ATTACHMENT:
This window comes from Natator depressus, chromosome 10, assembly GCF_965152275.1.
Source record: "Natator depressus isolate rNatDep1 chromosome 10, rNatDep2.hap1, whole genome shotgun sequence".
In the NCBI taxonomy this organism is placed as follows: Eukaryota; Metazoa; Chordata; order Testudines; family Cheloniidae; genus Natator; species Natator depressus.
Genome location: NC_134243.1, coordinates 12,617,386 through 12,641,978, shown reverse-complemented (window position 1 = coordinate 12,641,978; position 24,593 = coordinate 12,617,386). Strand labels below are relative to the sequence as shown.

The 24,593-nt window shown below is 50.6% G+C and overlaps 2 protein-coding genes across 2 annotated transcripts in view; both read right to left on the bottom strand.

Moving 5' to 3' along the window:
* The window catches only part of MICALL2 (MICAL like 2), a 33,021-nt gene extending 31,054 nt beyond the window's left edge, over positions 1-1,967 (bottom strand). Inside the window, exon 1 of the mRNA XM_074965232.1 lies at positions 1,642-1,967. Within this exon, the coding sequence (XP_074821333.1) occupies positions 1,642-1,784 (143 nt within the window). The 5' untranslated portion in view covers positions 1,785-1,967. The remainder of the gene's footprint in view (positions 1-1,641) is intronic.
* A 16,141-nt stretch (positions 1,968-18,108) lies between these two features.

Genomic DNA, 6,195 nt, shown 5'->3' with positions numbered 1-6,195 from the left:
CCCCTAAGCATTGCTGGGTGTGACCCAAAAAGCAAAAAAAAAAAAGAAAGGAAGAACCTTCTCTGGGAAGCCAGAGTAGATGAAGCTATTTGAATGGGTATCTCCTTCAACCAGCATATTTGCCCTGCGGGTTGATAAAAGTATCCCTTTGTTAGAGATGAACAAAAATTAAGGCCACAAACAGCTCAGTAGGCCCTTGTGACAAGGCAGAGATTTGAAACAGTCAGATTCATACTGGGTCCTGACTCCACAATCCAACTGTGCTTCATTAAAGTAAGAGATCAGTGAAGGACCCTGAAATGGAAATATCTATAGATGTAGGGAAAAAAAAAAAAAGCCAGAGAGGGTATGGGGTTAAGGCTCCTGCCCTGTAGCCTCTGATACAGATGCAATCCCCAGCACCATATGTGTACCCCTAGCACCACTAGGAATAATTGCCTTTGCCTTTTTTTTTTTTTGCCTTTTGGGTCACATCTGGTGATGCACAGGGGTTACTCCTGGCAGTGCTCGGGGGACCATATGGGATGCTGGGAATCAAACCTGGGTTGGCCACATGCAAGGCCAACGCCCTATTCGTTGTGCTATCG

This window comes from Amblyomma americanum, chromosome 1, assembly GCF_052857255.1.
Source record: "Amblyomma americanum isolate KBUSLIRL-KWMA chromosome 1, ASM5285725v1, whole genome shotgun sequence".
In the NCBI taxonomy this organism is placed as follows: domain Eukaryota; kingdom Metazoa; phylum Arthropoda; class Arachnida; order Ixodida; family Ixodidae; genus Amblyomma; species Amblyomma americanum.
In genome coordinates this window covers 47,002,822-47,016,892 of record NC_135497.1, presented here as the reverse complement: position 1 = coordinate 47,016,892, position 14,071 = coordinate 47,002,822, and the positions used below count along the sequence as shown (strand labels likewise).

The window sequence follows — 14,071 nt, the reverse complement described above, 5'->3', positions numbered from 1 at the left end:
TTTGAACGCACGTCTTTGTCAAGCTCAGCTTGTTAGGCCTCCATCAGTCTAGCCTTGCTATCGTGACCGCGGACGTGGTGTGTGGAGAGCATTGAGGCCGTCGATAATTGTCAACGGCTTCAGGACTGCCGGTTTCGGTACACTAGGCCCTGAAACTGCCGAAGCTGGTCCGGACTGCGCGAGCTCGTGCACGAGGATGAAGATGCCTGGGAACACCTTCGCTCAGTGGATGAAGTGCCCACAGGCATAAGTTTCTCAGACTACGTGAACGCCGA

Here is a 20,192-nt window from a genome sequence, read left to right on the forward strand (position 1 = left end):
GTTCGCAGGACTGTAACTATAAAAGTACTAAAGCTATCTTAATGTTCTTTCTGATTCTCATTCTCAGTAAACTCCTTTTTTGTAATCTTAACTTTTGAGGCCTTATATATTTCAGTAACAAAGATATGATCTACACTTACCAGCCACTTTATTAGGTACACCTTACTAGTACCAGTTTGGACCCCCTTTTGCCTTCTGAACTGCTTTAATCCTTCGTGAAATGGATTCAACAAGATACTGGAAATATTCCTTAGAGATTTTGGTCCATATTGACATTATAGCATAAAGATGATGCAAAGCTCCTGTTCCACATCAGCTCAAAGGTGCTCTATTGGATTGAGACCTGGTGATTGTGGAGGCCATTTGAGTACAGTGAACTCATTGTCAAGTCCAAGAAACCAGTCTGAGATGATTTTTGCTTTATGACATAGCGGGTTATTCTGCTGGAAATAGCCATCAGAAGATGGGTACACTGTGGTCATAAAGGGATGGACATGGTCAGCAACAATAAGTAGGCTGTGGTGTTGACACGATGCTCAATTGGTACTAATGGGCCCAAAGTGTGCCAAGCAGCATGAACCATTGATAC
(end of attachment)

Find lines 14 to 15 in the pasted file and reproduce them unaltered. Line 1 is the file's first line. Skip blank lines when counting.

In genome coordinates this window covers 47,002,822-47,016,892 of record NC_135497.1, presented here as the reverse complement: position 1 = coordinate 47,016,892, position 14,071 = coordinate 47,002,822, and the positions used below count along the sequence as shown (strand labels likewise).

The window sequence follows — 14,071 nt, the reverse complement described above, 5'->3', positions numbered from 1 at the left end: